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MySQL is by far the most popular database management system for small- to medium-sized web projects. In this course, Bill Weinman provides clear, concise tutorials that guide you through creating and maintaining a MySQL database of your own. Bill explores the basic syntax, using SQL statements to create, insert, update, and delete data from your tables. He also covers creating a new database from scratch, as well as data types, transactions, subselects, views, and stored routines. Plus, learn about the multi-platform PHP PDO interface that will help you connect your database to web applications.
The insert into statement is used to add a row or rows to a table. We'll select the scratch database here for this lesson. And I'm going to start by creating a temporary table. I'll just call it test. And we'll give it a couple of columns here. A INT, b TEXT and c TEXT. And now we'll insert a row into the table. INSERT INTO. So, I'm typing all of these.
Statements and I'm going to execute them all at once. So we're going to insert into test values one this right here and then we'll use a select statement to view what's in the table. Which should be one row. Now when I press the go button it will create the table and insert a row into the table. And then display it with the select. And there is the row that we created. So the insert into statement resulted in a new row in the table. And that's this statement right here, the second one.
The values clause is used to list the data values for the new row. So it says values and then in parentheses here it has those values for the new row, One, this one right here, and there they are in the table. Now you don't need to specify all of the columns in your values clause. You may optionally list the columns you want to provide in your values data. So, I'm just going to replace these two lines. We'll leave the select statement there, and I'll insert another row.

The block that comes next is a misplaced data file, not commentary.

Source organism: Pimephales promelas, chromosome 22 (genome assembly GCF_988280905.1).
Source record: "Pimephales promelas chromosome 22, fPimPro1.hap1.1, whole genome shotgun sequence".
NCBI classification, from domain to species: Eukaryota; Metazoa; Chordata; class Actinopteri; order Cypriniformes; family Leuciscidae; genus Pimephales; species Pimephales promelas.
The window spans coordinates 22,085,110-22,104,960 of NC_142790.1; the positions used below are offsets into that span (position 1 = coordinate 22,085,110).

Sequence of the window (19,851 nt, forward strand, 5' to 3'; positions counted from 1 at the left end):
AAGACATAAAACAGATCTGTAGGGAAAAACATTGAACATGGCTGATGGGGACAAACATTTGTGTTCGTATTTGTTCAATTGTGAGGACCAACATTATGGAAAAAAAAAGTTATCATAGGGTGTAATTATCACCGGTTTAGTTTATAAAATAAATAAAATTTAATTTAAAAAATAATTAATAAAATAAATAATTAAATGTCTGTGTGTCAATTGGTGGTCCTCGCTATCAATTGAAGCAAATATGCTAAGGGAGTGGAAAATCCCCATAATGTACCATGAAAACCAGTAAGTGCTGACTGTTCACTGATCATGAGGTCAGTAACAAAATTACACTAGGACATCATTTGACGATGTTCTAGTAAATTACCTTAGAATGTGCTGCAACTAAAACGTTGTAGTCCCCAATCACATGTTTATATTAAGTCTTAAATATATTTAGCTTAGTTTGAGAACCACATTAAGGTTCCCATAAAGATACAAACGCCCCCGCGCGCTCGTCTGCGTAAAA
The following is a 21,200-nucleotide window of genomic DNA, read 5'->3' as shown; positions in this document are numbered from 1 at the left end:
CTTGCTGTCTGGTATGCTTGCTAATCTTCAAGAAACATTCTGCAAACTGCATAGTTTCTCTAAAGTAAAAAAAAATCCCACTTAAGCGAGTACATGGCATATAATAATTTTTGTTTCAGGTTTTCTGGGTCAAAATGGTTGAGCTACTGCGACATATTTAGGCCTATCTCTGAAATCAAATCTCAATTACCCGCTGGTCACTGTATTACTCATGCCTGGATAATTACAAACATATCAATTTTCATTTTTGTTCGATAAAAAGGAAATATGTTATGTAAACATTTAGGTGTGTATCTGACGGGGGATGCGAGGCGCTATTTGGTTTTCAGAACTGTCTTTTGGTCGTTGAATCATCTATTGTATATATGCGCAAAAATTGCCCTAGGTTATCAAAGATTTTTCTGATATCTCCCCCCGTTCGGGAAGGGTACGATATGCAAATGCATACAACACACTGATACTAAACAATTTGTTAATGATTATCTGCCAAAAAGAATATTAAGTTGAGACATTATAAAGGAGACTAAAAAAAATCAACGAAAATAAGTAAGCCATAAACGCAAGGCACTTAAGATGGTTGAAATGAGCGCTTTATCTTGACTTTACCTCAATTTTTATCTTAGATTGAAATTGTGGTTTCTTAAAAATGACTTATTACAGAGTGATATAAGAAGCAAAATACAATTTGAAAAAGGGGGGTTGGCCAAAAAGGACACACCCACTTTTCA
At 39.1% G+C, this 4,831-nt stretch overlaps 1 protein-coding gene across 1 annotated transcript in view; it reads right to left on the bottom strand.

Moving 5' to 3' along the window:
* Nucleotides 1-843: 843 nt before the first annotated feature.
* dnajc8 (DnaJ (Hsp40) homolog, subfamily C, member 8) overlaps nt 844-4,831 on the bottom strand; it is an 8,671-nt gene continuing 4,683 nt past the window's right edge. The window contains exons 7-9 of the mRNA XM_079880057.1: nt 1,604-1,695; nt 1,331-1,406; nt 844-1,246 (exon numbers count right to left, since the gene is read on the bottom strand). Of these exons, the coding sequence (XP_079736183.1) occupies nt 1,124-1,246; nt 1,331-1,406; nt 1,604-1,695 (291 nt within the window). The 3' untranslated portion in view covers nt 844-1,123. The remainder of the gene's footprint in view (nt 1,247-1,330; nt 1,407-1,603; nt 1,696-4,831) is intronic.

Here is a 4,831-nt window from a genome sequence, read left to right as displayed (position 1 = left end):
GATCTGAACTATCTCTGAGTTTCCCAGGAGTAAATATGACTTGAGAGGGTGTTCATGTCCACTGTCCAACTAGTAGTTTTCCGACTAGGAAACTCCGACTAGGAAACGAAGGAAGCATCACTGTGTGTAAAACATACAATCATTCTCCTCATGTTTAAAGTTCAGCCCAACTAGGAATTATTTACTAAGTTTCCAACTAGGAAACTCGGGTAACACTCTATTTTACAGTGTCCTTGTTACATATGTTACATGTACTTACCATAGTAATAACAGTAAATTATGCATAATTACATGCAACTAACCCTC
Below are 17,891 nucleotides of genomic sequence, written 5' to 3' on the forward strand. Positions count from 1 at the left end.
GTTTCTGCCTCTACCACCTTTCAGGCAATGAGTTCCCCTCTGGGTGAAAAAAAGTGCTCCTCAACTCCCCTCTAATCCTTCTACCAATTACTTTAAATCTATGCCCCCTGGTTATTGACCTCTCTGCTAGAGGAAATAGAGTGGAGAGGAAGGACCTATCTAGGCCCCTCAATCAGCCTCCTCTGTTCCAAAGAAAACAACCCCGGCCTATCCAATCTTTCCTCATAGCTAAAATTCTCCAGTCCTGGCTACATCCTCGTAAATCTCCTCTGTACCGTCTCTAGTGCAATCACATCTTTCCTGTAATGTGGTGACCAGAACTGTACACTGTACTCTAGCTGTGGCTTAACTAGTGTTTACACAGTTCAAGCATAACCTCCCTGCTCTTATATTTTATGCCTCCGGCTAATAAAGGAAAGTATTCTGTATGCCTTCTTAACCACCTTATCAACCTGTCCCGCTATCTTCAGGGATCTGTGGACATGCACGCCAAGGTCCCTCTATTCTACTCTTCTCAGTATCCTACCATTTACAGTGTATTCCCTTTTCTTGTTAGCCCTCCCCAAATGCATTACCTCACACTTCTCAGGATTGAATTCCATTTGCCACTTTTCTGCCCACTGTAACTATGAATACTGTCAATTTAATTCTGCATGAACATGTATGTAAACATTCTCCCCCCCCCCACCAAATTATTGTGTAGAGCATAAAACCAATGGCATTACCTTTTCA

And here I'm going to list a couple of columns, just the B column and the C column. And just give values for that for those columns that and over there. So, this is a different form of an insert statement where before we just had values and we listed all three columns. In this one we're specifying. Two columns before the keyword values b and c and just the values for those two columns. So when I press go we get null and that end over there.
So the A column which is the int column has a null because there's nothing specified for it. So notice the result for the a column. This is null. Null is a state it's not actually a value, it's different and it's distinct from zero or an empty string. Null is a special state that represents no value. We'll talk more about null later on in this chapter. There's one more form of the insert into statement that's worth knowing about. You can use the results of a select statement in place of the values clause.
So, for example, I can say insert into test, like this and I can list some columns, a, b and c. And instead of the values clause I can say select ID name and description from item. Like that. And so this will take all of the rows from item. And take the id, name and descriptions columns and it will insert them into the test table.
And then we'll leave that select there so we can see the results. And here we have four rows from the item table. In the scratch database and their id name and description columns are mapped into the a b and c columns in the test table and select star from test it shows those results. So the results of the select statement are being used as the value. For the insert into statement.
This is a valuable technique for storing temporary or persistent results from a query. The insert into statement is very simple. There are several forms that allow you to specify what columns to populate and even to add rows from the results of a query. I'm going to leave this test table alone for now and the next lesson I'll show you how to update rows.
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